115-Year-Old Electric Car Gets Same 40 Miles Per Charge as Chevy Volt 115-Year-Old Electric Car Gets Same 40 Miles Per Charge as Chevy Volt October 15th, 2011 Via: Daily Caller: Meet the Roberts electric car. Space-Time Loops May Explain Black Holes Physics cannot describe what happens inside a black hole. There, current theories break down, and general relativity collides with quantum mechanics, creating what's called a singularity, or a point at whichthe equations spit out infinities. But some advanced physics theories are trying to bridge the gap between general relativity and quantum mechanics, tounderstand what's truly going on inside the densest objects in the universe. Recently, scientists applied a theory called loop quantum gravity to the case of black holes, and found that inside these objects, space and time may be extremely curved, but that gravity there is not infinite, as general relativity predicts.

Introduction to Global Energy Transmission Project aka Global Energy Transmission As of today, at least 40% of the world’s electric power still comes from coal, despite scientific and technical achievements that have been made so far. So, coal yet plays a very important role in modern life. Many countries all over the world realize that they are not able to give up the use of coal. This concerns European countries as well, despite their recent achievements concerning eco-friendly energy and the environment. Database search engine There are several categories of search engine software: Web search or full-text search (example: Lucene), database or structured data search (example: Dieselpoint), and mixed or enterprise search (example: Google Search Appliance). The largest web search engines such as Google and Yahoo! utilize tens or hundreds of thousands of computers to process billions of web pages and return results for thousands of searches per second. High volume of queries and text processing requires the software to run in highly distributed environment with high degree of redundancy. Modern search engines have the following main components: Searching for text-based content in databases or other structured data formats (XML, CSV, etc.) presents some special challenges and opportunities which a number of specialized search engines resolve.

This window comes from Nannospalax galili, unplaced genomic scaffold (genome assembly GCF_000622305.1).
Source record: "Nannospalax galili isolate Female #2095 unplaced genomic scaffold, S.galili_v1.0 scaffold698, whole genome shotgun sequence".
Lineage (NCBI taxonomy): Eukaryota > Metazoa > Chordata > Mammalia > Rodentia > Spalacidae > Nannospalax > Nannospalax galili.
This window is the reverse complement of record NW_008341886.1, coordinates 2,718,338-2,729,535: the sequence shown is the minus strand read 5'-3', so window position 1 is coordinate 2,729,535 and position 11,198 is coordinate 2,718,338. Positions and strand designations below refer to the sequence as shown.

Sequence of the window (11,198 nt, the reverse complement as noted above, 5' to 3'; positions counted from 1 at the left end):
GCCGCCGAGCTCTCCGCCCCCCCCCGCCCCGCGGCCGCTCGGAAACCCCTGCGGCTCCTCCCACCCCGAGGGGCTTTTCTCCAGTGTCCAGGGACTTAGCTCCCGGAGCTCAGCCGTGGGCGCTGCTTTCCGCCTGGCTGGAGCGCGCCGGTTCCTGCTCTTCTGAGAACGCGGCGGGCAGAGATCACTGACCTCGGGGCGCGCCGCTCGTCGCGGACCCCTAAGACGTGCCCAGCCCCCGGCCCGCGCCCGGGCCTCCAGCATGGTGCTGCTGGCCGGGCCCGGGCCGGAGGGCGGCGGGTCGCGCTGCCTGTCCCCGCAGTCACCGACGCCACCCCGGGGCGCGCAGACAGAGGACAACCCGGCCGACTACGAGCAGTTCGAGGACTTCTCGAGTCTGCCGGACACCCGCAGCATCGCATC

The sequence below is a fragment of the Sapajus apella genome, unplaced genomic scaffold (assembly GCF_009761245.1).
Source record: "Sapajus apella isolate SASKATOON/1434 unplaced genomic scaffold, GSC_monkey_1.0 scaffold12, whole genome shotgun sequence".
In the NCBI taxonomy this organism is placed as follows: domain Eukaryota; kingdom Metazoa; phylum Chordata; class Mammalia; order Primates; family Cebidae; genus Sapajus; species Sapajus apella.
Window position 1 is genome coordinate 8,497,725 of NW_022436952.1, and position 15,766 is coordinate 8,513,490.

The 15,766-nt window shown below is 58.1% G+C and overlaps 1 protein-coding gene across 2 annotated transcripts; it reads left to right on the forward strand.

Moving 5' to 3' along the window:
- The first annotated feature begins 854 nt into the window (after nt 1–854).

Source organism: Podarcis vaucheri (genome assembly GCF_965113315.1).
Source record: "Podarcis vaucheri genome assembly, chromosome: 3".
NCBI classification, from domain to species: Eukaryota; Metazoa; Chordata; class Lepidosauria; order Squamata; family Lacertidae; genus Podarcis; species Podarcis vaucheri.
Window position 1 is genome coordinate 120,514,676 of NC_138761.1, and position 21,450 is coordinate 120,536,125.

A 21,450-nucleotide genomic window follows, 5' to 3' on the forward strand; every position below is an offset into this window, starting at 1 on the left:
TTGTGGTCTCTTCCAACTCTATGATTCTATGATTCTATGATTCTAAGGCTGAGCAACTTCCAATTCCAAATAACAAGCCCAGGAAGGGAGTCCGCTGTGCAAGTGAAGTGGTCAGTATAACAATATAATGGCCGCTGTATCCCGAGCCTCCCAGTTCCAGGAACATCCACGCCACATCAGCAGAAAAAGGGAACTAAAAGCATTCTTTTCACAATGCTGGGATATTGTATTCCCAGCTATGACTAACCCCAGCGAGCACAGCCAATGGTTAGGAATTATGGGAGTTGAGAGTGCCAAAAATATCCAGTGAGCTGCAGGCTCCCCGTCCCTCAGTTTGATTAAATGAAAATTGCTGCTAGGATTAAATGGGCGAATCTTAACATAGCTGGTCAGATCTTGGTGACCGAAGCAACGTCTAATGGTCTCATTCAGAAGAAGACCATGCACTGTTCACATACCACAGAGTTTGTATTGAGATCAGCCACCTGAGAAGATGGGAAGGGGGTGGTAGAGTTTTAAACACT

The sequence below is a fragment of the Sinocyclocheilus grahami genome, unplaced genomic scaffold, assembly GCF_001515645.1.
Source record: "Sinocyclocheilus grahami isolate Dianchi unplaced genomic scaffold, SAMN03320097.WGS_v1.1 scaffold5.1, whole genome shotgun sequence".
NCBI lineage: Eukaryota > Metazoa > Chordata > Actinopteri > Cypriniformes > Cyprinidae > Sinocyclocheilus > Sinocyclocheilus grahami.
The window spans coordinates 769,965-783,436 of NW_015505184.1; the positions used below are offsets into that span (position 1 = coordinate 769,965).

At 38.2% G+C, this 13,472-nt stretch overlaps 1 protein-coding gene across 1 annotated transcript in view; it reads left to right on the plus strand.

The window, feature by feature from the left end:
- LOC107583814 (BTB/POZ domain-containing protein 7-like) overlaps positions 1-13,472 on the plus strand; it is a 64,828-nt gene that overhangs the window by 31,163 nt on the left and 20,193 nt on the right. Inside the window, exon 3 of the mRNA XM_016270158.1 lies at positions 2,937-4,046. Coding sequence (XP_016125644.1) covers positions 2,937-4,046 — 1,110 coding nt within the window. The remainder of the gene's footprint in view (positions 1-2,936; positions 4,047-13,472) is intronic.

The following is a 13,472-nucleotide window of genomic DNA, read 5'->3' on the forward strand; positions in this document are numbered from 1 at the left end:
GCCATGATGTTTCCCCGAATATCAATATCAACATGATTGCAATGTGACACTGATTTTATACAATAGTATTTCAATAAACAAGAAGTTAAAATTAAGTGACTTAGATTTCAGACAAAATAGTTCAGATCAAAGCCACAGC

12 must-see skywatching events in 2012 - Technology & science - Space - Space.com As the year 2011 comes to a close, some might wonder what is looming sky-wise for 2012? What celestial events might we look forward to seeing? I've selected what I consider to be the top 12 "skylights" for this coming year, and list them here in chronological order. Not all these events will be visible from any one locality ... for the eclipses, for instance, you'll probably have to do some traveling ... but many can be observed from the comfort of your backyard. Hopefully your local weather will cooperate on most, if not all, of these dates. Clear skies!

MIT researchers are printing solar cells on sheets of paper – Computer Chips & Hardware Technology Solar power is a great alternative energy source, but it’s unfortunately a rather expensive one. However, researchers at MIT are working on a new and less-expensive way to make solar cells which involves printing them directly on to fabric or paper. We’re not talking about any fancy paper or fabrics. First-ever human head transplant is now possible, says neuroscientist Promotional posters for the new Everest movie recently appeared in New York City subway stations, and these days I travel to and from work with a strange lump in my throat. Everest, which opens in wide release in the US today (Sept. 25), is based on the true story of how eight people died in a storm on the world’s tallest mountain in 1996. It’s the same story that Jon Krakauer told in his bestselling book Into Thin Air.

PowerPedia:Testatika From PESWiki Update, September 2012: I called the Methernitha commune about coming for a visit, and learned that 1) the inventor passed away a couple of years ago, 2) no one at the commune is continuing with the technology, 3) they don't know who has knowledge about how the system works. They didn't seem interested in propagating it in any way. -- Sterling D.